The following pages chronicle the journey of the sailing vessel Pelagic and her crew. We are a family of 5; Michael, Amy, Zander, Porter and Anakena, taking our 42' Hallberg Rassy as far as we can comfortably go in three years. We left Oregon in September 2014, participated in the 2014 Baja Haha, continued on through the Panama Canal, into the Caribbean, up the coast of the US to Maritime Canada and from there crossed the Atlantic. After an arrival in Ireland we toured Scotland, then sailed down to France, Portugal and on to Morocco. In January of 2016 we slowed down considerably and enrolled the kids in a local Spanish school in Sanlucar de Guadiana for a few months. In the spring of 2016 we crossed the Atlantic towards the Caribbean. We are now in the Pacific, officially on our way home, albeit via a very circuitous path. We are currently in French Polynesia and looking at weather windows to Hawaii before finally making landfall back in the Pacific Northwest.

Currently our exact location is not available. Our spot coverage will pick us back up in Hawaii towards the end of May, 2017.

Our favorite sailing quote:

"If anythings gonna happen, it's gonna happen out there boss!" Captain Ron

Friday, September 18, 2015


Our plans have changed again, as they will. Locals advised us to skip Loch Ness by boat because it was overrated, expensive to navigate through the multiple locks and time consuming to actually get to Loch Ness. So, we took their advice and decided to do some inland travel by train. We toured the highlands and inland lochs, watching the beautiful scenery go by from the window of a train. On the positive side we were able to get all the way to Edinburgh, which was not on our original travel itinerary. The city is truly one of the most beautiful cities I've ever seen and one of the oldest in Europe. We find visiting urban centers with kids isn't always super relaxing. We'd like to just poke around, wander through shops, visit museums, actually take the time to read informational plaques or sit in a cafes and people watch. With the ages of our kids, and the simple fact that there are 5 of us trying to wander, it isn't quite as much fun for us, or for them. Edinburgh, in particular, begs to be explored by nook and cranny. So we did what we usually do in urban centers and planned to visit a monument the kids would like in the morning, in this case it was Edinburgh Castle and the military Museum, and then we split up and one of us gets half of a day to wander on their own and the other either wanders doing kid friendly things; watching street performers, listening to street music, but usually eventually ends up heading back to the hotel early. We then meet for a late dinner and the adult that wasn't "blessed" to spend all day with the kids gets a chance to do some adult friendly things in the evening on their own. It isn't ideal, but it works for us and we often meet a few more locals when we are exploring alone. I'm sure this is why the tropics appeal to so many cruisers with kids; everyone is happy on a beach and swimming!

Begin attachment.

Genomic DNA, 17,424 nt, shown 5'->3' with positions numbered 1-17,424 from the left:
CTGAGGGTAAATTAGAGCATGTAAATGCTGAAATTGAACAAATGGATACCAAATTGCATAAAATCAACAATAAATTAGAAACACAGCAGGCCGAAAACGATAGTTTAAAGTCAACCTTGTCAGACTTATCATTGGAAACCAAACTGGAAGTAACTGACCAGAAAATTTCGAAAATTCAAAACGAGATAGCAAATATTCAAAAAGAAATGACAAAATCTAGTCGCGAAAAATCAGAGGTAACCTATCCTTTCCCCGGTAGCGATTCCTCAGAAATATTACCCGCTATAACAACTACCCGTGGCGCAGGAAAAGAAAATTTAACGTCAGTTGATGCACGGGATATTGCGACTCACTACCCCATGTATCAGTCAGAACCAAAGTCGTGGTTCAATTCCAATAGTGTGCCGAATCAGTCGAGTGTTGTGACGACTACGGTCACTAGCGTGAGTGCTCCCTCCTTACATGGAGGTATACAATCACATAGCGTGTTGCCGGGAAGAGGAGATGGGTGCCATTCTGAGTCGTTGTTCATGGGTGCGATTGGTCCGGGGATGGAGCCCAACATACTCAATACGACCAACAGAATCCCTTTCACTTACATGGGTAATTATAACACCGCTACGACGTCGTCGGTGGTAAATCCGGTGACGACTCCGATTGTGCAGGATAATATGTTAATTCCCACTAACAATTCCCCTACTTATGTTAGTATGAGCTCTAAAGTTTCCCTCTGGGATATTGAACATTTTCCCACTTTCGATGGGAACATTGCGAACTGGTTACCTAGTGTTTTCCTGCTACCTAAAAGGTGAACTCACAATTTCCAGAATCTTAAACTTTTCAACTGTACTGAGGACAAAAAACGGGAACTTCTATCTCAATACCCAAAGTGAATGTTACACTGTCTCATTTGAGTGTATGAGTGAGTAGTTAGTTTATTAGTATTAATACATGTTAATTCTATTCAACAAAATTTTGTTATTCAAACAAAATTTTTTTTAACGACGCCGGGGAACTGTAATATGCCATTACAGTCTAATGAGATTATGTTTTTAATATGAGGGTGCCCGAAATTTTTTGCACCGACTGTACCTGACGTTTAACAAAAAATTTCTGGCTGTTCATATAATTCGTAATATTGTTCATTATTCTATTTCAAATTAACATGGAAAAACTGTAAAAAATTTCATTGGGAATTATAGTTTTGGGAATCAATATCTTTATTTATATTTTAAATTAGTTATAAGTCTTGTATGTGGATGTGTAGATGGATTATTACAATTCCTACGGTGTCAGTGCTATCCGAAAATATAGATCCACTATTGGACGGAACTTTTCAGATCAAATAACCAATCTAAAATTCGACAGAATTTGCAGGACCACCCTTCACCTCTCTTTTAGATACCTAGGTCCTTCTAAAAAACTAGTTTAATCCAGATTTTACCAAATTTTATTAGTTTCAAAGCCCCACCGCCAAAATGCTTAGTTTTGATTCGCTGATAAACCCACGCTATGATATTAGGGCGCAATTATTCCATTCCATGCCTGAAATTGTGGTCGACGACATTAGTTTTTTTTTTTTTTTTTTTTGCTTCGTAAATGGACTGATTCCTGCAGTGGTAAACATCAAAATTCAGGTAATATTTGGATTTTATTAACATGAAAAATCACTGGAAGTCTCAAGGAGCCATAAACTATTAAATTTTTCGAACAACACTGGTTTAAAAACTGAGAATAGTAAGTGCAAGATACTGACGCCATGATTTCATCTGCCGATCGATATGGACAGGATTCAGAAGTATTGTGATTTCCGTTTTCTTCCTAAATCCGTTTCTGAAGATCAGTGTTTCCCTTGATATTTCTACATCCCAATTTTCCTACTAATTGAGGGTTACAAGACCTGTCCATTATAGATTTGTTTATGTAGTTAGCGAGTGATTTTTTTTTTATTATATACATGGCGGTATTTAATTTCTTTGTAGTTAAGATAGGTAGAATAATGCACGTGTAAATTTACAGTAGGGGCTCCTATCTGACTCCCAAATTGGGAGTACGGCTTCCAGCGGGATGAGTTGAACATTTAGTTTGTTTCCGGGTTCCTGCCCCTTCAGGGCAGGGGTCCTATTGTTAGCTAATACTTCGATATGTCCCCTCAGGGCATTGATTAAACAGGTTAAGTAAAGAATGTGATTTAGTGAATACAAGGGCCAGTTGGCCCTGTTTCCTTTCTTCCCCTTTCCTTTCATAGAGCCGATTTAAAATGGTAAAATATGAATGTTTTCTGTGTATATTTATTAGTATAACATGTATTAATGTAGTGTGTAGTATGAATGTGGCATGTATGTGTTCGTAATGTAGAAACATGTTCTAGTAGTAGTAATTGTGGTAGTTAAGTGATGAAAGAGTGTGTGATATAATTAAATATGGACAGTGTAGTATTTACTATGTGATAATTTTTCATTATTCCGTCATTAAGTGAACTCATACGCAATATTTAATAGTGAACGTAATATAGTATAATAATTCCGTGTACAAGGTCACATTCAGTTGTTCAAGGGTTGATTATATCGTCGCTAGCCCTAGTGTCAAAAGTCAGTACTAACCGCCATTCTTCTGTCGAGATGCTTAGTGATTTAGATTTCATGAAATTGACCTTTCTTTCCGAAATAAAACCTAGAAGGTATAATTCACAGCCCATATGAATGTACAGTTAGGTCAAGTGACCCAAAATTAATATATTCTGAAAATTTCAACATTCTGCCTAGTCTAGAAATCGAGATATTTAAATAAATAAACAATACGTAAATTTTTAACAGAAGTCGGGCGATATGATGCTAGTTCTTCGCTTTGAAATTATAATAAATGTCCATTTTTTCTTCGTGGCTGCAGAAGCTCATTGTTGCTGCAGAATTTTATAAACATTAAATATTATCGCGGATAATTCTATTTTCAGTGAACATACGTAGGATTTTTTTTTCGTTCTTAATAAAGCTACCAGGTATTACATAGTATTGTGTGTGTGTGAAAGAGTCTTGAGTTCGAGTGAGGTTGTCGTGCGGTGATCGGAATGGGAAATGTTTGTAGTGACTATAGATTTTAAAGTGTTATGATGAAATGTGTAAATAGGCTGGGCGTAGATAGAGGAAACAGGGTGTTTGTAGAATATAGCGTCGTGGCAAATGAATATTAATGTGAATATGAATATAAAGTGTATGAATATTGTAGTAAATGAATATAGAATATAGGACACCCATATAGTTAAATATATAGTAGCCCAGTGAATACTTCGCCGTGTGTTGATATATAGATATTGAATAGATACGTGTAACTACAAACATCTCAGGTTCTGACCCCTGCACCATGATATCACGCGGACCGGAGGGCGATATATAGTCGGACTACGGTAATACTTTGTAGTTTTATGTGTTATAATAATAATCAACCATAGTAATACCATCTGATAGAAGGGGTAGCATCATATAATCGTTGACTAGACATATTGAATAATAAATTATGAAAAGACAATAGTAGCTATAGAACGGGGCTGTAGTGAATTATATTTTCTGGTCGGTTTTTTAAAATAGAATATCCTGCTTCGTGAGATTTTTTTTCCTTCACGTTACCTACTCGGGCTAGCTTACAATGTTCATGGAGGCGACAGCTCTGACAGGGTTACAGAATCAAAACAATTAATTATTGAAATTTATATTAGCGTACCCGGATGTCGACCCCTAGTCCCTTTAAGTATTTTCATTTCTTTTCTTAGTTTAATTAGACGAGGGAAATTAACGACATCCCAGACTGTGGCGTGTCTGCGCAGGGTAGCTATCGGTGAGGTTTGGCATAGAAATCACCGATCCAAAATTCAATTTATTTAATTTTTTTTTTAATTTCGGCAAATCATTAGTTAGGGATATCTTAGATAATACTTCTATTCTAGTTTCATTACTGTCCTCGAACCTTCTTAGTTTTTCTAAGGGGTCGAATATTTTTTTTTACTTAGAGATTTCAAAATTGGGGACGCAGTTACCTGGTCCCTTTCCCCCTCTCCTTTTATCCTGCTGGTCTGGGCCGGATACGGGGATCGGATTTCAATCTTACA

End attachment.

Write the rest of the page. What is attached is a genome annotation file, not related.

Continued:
Edinburgh Castle is the top tourist draw in all of Scotland, so we had to share it with a few thousand other people, but it was pretty spectacular all the same. The kids alternated between "hanging" with the guide and learning a few facts and running around exploring on their own. Porter loved the Great Hall with the display of swords and suits of armor and predictably, Ana liked the crown jewels. They bought plastic swords and used the whole castle as their playground. I figured if they sell plastic swords in the gift shop, then they need to expect kids will use them. Zander was mortified, but Kena and Porter had a blast!

Michael drew the short straw and I got to spend an afternoon by myself. I hiked a hill behind the city and got a full view of Edinburgh. I visited the house of parliament, the royal palace and the national gallery all at a speed walk. I also had a short time to shop on the royal mile for a few Christmas presents. It was a blissful few hours on my own. I returned to the hotel to a scene of all three kids playing besiege the castle walls and Michael very ready to have a break.

We only spent two nights in Edinburgh. It is a lovely city, but the English pound is still so strong and our dollar doesn't go very far. In three days we spent almost a fourth of our monthly income. The UK is great, but our wallets will like the rest of Europe better when we can go back to the Euro which is almost equal with the US dollar, or at least as low as it has been in decades.